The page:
Rimfire pistols took a big step in a fresh direction in 2019 when Taurus released the TX22. It was followed this year with the launch of the top-notch Competition model. In case you're not familiar with these rimfire semi-automatics, here are a few reasons why the TX22s should be on your radar.
The Standard TX22 closely mimics the size, features and operations of a variety of polymer framed striker fired defensive pistols.
Boosted Magazine Capacities
Single-stack magazines holding 10 rounds have been a standard feature for .22 pistols ever since the Clinton-era bans killed off the few 12-round magazines that were floating around the marketplace. With the checkerboard of individual state regulations restricting 10+ magazines it seems like the industry mostly gave up on increasing rimfire pistol capacities during the same years that 9 mm pistols were going up to double-stack magazine capacities.
The TX22 ships with three 16-round magazines, which is kind of a big deal. The magazines have a clever design that allows the cartridge rims to drift out to the left and right sides as the cartridges are loaded directly on top of each other. This twisting allows 16 cartridges to be tucked into polymer magazine which are only slightly wider than traditional 10-round magazines. The handful of TX22 magazines I've tested have all fed reliably without any mechanical problems.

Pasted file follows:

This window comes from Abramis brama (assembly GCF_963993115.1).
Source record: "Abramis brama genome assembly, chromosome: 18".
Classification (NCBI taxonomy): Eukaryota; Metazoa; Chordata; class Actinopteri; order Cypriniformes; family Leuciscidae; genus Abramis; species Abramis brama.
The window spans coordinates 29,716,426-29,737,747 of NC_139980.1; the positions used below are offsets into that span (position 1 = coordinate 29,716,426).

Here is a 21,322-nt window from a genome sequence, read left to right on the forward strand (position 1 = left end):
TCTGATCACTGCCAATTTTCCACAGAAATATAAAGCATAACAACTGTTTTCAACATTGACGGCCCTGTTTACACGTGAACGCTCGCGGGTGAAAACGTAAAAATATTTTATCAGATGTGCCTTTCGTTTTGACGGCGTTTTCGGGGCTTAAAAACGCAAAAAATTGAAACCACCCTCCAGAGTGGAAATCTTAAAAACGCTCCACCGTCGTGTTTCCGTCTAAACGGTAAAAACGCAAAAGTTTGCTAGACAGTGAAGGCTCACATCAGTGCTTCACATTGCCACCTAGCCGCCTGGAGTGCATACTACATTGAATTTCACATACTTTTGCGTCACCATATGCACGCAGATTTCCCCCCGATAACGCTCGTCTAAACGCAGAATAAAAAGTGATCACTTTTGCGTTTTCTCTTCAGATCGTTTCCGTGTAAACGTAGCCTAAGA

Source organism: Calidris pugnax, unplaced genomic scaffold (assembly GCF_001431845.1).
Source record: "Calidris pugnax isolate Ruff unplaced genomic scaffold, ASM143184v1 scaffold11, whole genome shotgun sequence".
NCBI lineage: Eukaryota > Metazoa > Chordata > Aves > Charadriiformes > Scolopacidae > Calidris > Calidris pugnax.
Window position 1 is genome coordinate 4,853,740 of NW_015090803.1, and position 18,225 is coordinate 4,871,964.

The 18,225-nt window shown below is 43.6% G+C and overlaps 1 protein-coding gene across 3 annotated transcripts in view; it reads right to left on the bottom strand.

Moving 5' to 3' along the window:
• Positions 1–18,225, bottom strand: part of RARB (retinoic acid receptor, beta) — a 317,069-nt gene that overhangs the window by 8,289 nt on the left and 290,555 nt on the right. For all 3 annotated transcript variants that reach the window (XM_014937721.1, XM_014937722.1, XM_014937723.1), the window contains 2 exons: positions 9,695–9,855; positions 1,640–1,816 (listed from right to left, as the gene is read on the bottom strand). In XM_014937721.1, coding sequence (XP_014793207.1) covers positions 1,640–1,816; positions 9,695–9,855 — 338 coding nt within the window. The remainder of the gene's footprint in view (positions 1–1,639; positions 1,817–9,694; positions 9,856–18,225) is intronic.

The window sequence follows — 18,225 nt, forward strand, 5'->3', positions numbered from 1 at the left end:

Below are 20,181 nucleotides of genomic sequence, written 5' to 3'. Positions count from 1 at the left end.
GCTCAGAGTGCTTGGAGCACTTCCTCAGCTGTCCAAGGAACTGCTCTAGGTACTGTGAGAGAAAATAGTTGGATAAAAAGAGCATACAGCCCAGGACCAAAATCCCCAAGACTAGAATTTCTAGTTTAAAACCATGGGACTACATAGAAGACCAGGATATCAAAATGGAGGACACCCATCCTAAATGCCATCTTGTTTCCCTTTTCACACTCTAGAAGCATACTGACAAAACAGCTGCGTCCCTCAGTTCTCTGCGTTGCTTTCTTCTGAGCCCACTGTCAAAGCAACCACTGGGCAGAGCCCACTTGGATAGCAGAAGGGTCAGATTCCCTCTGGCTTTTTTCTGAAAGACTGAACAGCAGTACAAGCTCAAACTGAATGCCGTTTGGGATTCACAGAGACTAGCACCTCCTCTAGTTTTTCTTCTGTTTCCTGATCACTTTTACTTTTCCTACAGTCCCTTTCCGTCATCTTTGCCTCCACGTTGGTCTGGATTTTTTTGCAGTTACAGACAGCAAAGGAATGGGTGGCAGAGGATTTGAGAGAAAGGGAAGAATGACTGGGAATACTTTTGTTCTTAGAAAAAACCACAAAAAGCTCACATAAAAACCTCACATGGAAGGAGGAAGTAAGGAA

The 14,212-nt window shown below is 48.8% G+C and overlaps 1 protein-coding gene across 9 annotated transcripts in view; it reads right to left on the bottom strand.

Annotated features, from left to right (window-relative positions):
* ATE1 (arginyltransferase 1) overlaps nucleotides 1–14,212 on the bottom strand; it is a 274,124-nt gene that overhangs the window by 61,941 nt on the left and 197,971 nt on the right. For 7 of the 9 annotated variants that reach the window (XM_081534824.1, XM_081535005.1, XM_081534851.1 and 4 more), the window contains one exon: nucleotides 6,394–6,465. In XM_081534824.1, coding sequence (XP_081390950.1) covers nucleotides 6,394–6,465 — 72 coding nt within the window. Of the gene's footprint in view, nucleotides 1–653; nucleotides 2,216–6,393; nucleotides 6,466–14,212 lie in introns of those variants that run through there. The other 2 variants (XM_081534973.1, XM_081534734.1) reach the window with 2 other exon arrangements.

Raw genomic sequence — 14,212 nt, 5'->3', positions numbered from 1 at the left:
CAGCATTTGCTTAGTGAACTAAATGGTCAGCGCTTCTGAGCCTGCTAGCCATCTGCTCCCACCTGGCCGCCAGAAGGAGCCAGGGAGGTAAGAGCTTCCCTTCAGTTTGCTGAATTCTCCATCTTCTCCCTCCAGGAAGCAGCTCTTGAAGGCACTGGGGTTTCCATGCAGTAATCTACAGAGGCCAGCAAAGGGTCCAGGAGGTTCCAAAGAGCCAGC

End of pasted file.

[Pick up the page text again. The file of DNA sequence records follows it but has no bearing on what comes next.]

We're seeing more pistols on the market that have been specifically designed to be easier to operate, including the center-fire Smith & Wesson EZ series and the rimfire Ruger LCP II Lite Rack pocket pistol. Although the TX22 is not marketed as an easy operations pistol, it has the features folks will appreciate.
With its easy-to-rack slide, light-touch controls and assisted loading magazine, the TX22 is a pleasure to work with.
The TX22 is surprisingly light weight thanks to a forged aluminum slide and polymer frame. The Standard model weighs in at just 17.4 oz. including an empty magazine. The trigger pull is right around 4 lbs. 10 oz. with a smooth feel. The slide is easy to rack and the magazine release button, while firm, does not require too much pressure to press. The magazine followers have load-assist tabs. This allows the follower to be pulled down, against the spring, with one hand while loading cartridges with the other. This goes a long way to reduce finger soreness after a long shooting session.